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Gary Cokins
Gary Cokins
Founder and CEO - Analytics-Based Performance Management LLC

Analytics-Based Performance Managent LLC
Manager, Performance Management Solutions


How are Business Analysts like Teenagers on the Internet?

Posted about 9 years ago

Business analysts are in some ways similar to teenagers and college students in how they go about exploring to learn things. People like diversions – especially on the Internet – to the point that diversions are almost like an addiction. We know it might not be the best use of our precious time, but we love doing it – even if it is into the wee hours of the morning when we should be sleeping.

Let’s start by describing how youth might surf the Internet, and then let’s compare that to a business analyst’s practices.

Youth surfing the Internet
How far off am I with this description of a younger person’s typical surfing session? They start on Facebook and see a post about a new song. They will Google the song’s title and find the band’s name. They will next go to Wikipedia and might be intrigued by one of the singers or musician in the band and check out their Twitter. This might lead them to go to a music streaming service and listen to a song or two. They might even go to a multimedia blogging site like Tumblr to look at photos of the band or the performer. They may deem some of the photos they find worthy to share with friends on Facebook. Seeing the band’s outfits might stimulate an impulse to go to a niche clothes fashion website. Or it may trigger an impulse to go to other niche websites they have recently discovered – like for pets or newspaper cartoons. Before logging off, they may finish their session with a peek at a few YouTube videos and then try to rest by listening to recently downloaded music from iTunes.

Youth could never have done this a few years ago. When I was a kid in the 1950s, I was limited to turning the nob on the television (before there were remotes to click on) without much television content to watch.

Business analysts exploring with technology
Experienced business analysts primarily seek two things: easy and flexible access to data and the ability to manipulate it. (Sadly, the information technology department tends to have a wall dividing IT and business users from the data. But that is another topic you can read in the hypertext in the prior sentence.) Here might be a business analyst’s session.

Management issues a directive to understand why profits did not grow last period as high as expected. An analyst accesses a data base that has calculated customer profitability and rank-ordered it from the most to least profitable customer. The analyst then applies a statistical segmentation tool that uses recursive partitioning to identify the most distinguishing differentiator between high and low profitable customers – including unprofitable ones. (This analyst is fortunate that his organization’s financial department applies activity-based costing principles to calculate the list. Without that, the analyst could not even get started.) After identifying the most differentiating factor (e.g., average amount of a sale), the analyst then forms a hypothesis. The hypothesis might be that that the number one factor is related to two or more customer variables. These might be their age group or location of their home residence. The analyst then matches the customers using a scatter diagram based on correlation analysis to prove if there is a relationship. Presuming there is a pattern, the analyst may take a deep drill-down to examine and compare a highly profitable customer data point with a low one to determine if the basis for the difference is product mix profit margins or else high maintenance issues with the low profit customer (e.g., changing schedules, buying specials not standards, returning goods, calling the help desk too often). The session can continue as the analyst learns more. The analyst might proceed to the second, third, or more differentiating factors.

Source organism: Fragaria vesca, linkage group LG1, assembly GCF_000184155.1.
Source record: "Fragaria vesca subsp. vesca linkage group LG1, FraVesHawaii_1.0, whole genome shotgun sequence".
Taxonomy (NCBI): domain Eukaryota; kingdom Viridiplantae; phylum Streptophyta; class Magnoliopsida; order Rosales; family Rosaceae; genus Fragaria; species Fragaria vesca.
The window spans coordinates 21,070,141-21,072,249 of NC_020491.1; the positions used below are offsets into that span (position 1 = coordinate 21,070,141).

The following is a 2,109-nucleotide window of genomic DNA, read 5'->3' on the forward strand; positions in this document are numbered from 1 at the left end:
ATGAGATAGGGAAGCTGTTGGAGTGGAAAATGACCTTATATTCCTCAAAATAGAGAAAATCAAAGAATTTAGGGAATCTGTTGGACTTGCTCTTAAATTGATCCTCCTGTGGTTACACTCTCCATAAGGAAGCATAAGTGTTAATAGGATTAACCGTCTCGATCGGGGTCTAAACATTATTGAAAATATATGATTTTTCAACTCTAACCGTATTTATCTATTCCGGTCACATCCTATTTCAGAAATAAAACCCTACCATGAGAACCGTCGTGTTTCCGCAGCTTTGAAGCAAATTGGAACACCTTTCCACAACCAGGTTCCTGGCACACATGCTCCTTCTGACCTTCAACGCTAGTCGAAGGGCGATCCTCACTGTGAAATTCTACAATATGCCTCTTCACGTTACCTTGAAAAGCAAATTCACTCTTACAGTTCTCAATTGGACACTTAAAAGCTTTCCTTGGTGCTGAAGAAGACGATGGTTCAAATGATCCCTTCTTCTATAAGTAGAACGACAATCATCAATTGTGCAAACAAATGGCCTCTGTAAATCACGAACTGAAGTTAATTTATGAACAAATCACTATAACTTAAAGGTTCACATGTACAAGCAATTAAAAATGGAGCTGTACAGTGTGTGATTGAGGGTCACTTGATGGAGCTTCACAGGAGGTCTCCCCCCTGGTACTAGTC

The online session of the youth and the analyst are similar
Ultimately business analytics are about investigation, discovery, and insights to be gained. Analytics provides the opportunity to ask questions that lead to even better questions – and ultimately to answer the questions. Youth like surfing the Internet for social and personal enjoyment. Business analysts also seek enjoyment. It may not be for social reasons, however a case can be made that there is social enjoyment when an analyst gains insight to a problem that can be shared with co-workers and managers to make better decisions that benefits their organization.

Can analytics be addictive as the Internet appears to be for some youth? That would be a nice problem to have – especially in organizations where decisions are typically made on intuition, gut-feel, or office politics.

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